Beta Theta Pi suspended over sexually explicit recordings

The Carnegie Mellon chapter of Beta Theta Pi has been suspended. 
 (credit: Jackson Lane/Senior Staffwriter) The Carnegie Mellon chapter of Beta Theta Pi has been suspended. (credit: Jackson Lane/Senior Staffwriter)

In an email to the entire campus community sent last Friday, Dean of Student Affairs Gina Casalegno announced that the university is investigating allegations regarding the filming and circulation of sexually explicit photos and videos in the university’s chapter of the national Beta Theta Pi fraternity. The university is also investigating whether these alleged videos and pictures will constitute a violation of the university’s community standards or the law. Pending the outcome of the investigation, both the university and the fraternity’s national chapter have suspended the university’s chapter, colloquially referred to by students as “Beta.”

According to Casalegno, University Police initiated the ongoing investigation after an anonymous student raised concerns about “alleged videos and pictures of a sexual nature being taken inside the chapter facility of the Beta Theta Pi fraternity by certain members of the organization and shared by email with other members [of the fraternity].”

In a press release on the school’s website, the university stated, “CMU’s top priority is the safety, security, and well-being of our community. Carnegie Mellon does not condone nor tolerate violations of university community standards or the law.” The university states that it will pursue internal disciplinary actions against the fraternity and its members if they are found to have violated the university’s community standards. The university also intends to refer any evidence of criminal wrongdoing to law enforcement officials.

The university has not yet elaborated on the exact nature of any alleged community standards violations or legal infractions. Rather, Casalegno emphasized, “The investigation is ongoing, and we do not yet know the circumstances of the capturing or the sharing of images or precisely what violations of University policy or the law may have taken place.”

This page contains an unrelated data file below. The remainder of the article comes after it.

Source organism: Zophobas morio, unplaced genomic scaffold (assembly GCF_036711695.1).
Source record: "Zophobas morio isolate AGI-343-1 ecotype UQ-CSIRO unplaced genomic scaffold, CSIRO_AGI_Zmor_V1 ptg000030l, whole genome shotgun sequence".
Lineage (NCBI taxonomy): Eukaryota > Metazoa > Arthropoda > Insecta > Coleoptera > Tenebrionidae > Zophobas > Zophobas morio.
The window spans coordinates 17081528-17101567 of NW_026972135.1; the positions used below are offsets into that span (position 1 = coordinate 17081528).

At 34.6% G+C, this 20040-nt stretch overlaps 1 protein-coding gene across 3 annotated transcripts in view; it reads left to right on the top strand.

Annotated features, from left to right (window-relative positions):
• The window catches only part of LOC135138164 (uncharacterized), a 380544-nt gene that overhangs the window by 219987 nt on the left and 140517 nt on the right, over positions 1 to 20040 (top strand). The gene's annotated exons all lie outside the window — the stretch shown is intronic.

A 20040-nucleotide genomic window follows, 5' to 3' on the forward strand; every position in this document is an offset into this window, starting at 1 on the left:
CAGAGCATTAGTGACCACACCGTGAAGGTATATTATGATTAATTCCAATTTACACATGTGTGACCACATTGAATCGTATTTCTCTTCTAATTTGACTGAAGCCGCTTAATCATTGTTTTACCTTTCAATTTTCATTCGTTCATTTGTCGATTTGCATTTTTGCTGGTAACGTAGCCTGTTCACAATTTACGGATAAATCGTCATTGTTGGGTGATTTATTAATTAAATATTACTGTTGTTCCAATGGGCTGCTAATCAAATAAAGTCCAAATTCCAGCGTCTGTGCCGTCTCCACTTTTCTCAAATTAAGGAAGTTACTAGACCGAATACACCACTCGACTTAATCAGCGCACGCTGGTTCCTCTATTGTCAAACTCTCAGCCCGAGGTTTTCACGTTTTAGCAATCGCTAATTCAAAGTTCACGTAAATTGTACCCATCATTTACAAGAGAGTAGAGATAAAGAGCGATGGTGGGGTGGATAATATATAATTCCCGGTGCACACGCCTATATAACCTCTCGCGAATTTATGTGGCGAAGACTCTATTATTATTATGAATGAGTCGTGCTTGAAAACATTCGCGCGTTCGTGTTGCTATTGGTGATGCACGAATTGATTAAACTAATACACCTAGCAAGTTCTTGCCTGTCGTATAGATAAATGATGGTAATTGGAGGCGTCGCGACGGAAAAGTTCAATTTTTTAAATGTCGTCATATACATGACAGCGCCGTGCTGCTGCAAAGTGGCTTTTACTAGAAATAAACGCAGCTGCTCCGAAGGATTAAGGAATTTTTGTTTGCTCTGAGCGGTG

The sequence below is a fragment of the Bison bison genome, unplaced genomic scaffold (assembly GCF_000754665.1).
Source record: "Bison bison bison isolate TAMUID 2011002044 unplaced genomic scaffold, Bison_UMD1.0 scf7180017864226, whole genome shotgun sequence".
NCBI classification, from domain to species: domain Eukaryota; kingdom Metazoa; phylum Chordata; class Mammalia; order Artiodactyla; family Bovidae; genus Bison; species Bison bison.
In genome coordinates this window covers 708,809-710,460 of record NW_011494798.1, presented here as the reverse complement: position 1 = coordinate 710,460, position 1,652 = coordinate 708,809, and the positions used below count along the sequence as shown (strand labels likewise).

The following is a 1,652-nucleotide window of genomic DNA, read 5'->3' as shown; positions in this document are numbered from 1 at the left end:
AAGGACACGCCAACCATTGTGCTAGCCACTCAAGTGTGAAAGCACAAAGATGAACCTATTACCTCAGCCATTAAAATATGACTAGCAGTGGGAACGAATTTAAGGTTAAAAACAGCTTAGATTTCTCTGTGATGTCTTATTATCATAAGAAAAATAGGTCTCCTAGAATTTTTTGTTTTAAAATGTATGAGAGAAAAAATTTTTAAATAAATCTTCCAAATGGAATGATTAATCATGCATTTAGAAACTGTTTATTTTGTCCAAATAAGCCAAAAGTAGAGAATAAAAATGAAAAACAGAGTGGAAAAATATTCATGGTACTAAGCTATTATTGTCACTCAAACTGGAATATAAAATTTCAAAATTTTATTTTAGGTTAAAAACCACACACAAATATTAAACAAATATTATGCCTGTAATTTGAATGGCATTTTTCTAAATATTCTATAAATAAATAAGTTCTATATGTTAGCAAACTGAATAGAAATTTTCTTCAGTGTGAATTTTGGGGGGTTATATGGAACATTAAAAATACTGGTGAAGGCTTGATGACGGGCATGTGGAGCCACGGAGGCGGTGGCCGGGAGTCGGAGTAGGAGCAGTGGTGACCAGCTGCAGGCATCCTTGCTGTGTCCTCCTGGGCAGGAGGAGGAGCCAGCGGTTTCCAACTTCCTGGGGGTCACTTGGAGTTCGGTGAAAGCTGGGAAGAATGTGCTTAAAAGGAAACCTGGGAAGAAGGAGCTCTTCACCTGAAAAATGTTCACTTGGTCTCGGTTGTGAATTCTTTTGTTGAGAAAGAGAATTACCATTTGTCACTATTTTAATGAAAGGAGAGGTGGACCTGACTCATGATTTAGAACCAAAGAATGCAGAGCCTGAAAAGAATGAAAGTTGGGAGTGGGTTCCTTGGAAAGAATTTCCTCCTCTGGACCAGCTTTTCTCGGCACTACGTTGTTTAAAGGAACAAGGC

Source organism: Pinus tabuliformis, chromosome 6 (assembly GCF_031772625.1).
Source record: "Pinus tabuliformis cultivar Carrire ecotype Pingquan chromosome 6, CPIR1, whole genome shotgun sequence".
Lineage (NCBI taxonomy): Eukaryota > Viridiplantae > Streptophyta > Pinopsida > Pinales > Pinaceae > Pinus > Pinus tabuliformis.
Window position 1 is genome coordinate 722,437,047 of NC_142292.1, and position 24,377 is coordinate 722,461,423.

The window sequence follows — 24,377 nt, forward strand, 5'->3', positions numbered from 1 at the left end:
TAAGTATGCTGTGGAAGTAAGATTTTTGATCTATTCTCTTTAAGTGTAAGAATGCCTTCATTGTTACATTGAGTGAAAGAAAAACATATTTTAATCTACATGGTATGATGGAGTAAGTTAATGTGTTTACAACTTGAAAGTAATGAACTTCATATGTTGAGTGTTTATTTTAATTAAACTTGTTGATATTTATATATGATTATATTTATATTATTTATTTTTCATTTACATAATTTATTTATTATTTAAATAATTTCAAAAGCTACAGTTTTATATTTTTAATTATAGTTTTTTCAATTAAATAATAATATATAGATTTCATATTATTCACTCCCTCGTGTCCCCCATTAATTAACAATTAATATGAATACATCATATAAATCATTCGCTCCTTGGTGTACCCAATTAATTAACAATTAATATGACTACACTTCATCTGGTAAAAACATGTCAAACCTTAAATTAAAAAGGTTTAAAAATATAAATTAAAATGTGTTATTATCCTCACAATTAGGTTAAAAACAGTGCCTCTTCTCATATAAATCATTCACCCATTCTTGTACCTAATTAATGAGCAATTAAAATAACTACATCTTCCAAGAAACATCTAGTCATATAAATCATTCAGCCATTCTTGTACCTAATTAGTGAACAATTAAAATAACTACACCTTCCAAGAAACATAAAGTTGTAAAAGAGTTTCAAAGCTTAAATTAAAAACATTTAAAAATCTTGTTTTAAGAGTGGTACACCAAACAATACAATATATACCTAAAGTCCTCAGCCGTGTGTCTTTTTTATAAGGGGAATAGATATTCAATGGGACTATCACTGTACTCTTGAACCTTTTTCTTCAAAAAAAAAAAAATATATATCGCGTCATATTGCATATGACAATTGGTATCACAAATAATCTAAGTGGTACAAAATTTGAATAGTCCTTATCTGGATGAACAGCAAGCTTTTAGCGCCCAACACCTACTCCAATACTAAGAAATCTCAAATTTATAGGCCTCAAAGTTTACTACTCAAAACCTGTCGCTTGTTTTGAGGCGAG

Nevertheless, in an email following Casalegno’s announcement, Jared Cohon, Carnegie Mellon President, expressed that he was “shocked and deeply disappointed when [he] learned about these allegations.” He further stated, “These alleged activities are wholly inconsistent with our values and will not be tolerated.”

Casalegno’s announcement does not come as news to some students. Prior to Casalegno’s email on Friday, senior industrial design major Maureen Griswold posted, “If you don’t know what this is referring to, women were raped at Beta and evidence was found supporting it,” in response to an anonymous post on the CMU Confessions Facebook page about the suspension of the fraternity.

On the anonymous fraternity and sorority rating site, a user by the name of “Shame” posted on March 26, saying that Beta should “expect criminal allegations along the lines of sexual assault, and possibly distributing sexual content involving a minor.”

Casalegno, in an email to the student body, urged “anyone with related concerns or questions to speak to [her] or to University Police directly.”

“The concern raised and the focus of our investigation is on the taking and sharing of images. We will be reaching out to anyone whom we believe may have any information that would be relevant to this investigation. And, important to note, that if ever anyone has information about this matter or more serious issues related to this investigation or otherwise, I urge him or her to come forward,” Casalegno added.

Neither the national Beta Theta Pi fraternity nor Carnegie Mellon’s local chapter could be reached for comment.